Chlamydia and Gonorrhea – Emerging Antibiotic Resistance

When Alexander Fleming discovered penicillin in 1928, it would soon be hailed as a “wonder drug,” because so many bacterial diseases were successfully treated with it. The list includes:

  • Bacterial pneumonia
  • Strep throat
  • Scarlet fever
  • Diphtheria
  • Syphilis
  • Gonorrhea
  • Meningitis
  • Tonsillitis
  • Rheumatic fever

and many more.

Dr. Fleming made a prediction which, unfortunately, came true. He predicted that bacteria would evolve resistance to the new wonder drug, and by 1952 strains of resistant bacteria were causing disease. Since then new generations of penicillins and other families of antibiotics have been developed. Each time a new antibiotic is developed there is generally speaking a finite number of times it can be used before the bacteria develop resistance, so there is an ongoing battle between the scientists and the bacteria.

Penicillin lost its effectiveness against Gonorrhea during the 1980’s, and it is no longer used to treat the disease. During the 1990’s antibiotics known as fluoroquinolones were prescribed, but the bacteria soon evolved resistance to them as well. By 2007 the Centers for Disease Control and Prevention (CDC) recommended using cefixime (oral tablet) or  ceftriaxone (an injection). In 2010 the CDC recommended use of either Suprax (cefixime) or Rocephin (ceftriaxone), along with either of two other antibiotics, Zithromax (azithromycin) or Vibramycin (doxycycline) to treat a possible co-infection with Chlamydia. Two years later Gonorrhea showed some resistance to cefixime. Now the recommendation is an injection of ceftriaxone along with oral azithromycin. Resistance to azithromycin has been seen in the United States, and resistant bacteria have been detected in Asia. Soon new antibiotics will be needed against Gonorrhea.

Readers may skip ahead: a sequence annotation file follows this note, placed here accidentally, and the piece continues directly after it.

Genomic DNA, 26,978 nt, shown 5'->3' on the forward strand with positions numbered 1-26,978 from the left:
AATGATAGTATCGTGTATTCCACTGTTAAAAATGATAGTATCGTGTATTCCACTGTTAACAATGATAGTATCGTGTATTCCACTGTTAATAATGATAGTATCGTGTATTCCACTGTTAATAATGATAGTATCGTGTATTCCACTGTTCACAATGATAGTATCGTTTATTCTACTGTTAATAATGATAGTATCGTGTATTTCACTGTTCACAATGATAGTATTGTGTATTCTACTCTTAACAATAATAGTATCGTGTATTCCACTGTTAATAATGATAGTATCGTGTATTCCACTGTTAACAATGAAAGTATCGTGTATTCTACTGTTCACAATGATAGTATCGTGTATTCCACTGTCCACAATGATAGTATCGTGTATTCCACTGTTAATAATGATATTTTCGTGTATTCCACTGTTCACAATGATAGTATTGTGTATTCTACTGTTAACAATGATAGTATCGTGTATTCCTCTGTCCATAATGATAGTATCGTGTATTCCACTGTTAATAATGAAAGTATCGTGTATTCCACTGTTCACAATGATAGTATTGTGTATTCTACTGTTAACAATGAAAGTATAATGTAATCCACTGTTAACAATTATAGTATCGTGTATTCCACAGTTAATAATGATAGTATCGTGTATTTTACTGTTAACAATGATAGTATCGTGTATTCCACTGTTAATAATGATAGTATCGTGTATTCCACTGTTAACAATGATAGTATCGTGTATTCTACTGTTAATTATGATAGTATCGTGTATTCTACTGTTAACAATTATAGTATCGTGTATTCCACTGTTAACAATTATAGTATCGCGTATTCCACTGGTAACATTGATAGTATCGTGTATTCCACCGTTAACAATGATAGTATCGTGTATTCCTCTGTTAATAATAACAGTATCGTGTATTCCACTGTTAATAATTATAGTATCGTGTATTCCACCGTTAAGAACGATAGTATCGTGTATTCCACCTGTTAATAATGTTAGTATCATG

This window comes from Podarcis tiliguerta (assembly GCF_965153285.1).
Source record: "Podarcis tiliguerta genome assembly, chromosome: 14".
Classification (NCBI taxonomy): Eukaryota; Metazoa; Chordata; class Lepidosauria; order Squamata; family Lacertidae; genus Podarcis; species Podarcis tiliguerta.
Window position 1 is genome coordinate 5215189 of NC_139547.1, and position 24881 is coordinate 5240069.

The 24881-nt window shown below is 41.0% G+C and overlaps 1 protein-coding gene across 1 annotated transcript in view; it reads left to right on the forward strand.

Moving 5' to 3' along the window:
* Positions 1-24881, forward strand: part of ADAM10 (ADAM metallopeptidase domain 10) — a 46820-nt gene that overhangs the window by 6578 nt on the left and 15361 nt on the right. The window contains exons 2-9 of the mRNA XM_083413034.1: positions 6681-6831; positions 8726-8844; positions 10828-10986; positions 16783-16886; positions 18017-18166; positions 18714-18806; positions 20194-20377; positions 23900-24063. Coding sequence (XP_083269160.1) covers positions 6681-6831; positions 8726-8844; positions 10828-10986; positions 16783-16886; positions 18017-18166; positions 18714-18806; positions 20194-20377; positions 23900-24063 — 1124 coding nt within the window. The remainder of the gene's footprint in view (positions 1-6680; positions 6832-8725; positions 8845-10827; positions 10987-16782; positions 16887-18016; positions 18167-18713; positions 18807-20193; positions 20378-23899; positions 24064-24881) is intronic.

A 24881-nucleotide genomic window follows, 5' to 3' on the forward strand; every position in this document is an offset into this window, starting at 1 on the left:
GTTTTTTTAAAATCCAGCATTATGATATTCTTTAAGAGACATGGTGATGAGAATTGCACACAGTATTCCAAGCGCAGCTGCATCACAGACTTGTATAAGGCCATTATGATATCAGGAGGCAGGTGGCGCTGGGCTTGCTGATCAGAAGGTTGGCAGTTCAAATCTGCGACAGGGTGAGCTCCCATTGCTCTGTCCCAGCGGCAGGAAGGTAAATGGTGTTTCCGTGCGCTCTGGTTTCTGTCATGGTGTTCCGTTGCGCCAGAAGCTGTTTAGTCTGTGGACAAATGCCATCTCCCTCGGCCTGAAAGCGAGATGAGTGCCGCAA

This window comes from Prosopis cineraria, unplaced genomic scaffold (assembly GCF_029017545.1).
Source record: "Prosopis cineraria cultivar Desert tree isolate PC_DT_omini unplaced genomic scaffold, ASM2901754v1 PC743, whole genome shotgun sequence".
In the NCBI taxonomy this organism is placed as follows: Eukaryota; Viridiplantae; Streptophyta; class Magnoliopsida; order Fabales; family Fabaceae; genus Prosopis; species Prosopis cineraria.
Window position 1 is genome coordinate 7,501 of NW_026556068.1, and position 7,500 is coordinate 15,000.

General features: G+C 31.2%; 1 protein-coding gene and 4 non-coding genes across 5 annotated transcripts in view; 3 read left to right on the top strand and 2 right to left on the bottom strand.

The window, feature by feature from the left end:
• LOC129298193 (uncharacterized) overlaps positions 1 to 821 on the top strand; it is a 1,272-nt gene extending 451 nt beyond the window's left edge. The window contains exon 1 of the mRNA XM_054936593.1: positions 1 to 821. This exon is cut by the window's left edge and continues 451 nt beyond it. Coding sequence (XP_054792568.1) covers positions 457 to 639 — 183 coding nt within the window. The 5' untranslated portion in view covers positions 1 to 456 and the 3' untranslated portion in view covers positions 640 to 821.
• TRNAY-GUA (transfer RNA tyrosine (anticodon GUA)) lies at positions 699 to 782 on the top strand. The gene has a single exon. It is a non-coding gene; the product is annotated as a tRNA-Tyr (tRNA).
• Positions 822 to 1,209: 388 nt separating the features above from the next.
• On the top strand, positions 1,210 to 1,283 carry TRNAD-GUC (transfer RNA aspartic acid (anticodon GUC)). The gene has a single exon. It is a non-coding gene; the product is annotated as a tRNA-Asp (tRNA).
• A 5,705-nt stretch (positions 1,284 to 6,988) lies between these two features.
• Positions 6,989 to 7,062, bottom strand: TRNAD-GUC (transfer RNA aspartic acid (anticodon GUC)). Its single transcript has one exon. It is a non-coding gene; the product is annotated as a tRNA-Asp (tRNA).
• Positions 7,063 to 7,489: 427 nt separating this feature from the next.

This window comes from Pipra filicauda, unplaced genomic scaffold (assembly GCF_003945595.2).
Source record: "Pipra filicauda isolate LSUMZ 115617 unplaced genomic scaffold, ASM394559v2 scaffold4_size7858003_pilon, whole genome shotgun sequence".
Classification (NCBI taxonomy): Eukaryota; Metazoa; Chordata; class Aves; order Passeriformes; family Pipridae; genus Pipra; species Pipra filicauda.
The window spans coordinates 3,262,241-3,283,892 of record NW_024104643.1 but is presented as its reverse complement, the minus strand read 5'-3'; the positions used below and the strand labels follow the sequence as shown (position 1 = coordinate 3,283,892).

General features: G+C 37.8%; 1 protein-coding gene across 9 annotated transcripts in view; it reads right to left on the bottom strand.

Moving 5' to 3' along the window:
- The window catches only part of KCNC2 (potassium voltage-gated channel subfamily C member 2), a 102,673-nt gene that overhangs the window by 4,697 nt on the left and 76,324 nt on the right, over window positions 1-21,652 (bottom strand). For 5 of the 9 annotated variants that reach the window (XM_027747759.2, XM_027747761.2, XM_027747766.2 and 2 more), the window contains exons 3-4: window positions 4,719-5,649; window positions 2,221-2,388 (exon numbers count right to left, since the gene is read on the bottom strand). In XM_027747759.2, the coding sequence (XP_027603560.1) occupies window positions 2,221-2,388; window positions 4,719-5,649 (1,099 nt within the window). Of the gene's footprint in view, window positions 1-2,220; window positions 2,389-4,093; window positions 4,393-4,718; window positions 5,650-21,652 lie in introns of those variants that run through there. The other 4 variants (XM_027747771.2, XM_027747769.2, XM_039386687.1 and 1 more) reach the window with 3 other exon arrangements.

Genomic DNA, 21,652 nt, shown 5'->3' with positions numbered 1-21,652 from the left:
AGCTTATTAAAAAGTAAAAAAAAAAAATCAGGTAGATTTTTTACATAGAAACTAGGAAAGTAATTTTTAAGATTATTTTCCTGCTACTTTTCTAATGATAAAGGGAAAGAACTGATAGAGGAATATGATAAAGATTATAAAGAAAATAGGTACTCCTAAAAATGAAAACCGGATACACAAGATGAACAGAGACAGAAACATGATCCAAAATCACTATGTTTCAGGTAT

So far Chlamydia has been much easier to treat. Azithromycin is taken in a dose of 1 gram once, or doxycycline can be taken in a dose of 2 tablets per day for one to two week(s). This could change in the near future. Resistance to tetracycline (doxycycline) has been demonstrated in Chlamydia isolated from pigs. In July of 2020 Elsevier Journal of Infectious Diseases reported a study in which resistance to azithromycin was seen in certain genetic strains of Chlamydia.

Everyone can help keep the number of resistant strains low by avoiding changing partners often, and using condoms.

 

Did you know? QuickMD can treat Chlamydia and Gonorrhea from the comfort and privacy of your home, and prescribe you antibiotics online without the need to go to a clinic. You can also order your own STD test at a discounted price here.

February 1, 2021

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